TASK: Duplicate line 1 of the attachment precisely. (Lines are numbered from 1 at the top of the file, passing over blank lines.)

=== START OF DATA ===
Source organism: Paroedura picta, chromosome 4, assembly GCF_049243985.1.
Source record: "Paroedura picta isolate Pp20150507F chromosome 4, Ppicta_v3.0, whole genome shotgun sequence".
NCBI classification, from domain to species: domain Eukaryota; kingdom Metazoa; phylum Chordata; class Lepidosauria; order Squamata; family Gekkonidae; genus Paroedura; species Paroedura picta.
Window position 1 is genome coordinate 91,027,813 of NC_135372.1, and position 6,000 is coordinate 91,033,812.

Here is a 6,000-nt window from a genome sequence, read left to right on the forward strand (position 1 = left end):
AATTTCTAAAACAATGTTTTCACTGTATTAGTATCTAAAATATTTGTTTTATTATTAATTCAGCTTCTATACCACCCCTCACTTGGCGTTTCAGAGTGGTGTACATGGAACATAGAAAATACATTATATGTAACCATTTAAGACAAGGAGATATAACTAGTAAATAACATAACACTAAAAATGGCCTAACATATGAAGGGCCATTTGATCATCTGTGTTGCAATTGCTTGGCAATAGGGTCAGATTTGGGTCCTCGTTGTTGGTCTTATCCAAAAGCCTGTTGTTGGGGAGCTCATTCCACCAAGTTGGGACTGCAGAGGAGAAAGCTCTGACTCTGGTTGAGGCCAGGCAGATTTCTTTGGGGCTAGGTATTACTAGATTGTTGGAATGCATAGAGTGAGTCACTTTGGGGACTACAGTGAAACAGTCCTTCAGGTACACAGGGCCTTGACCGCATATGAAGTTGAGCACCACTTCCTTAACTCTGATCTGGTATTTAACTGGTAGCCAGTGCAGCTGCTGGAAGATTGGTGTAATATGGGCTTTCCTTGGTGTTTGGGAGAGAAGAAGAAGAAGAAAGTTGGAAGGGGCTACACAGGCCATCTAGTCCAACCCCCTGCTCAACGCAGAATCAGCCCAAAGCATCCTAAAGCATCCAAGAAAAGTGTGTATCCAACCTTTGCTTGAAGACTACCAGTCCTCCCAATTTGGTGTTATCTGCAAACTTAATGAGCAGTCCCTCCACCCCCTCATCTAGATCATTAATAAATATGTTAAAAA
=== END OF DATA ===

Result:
Source organism: Paroedura picta, chromosome 4, assembly GCF_049243985.1.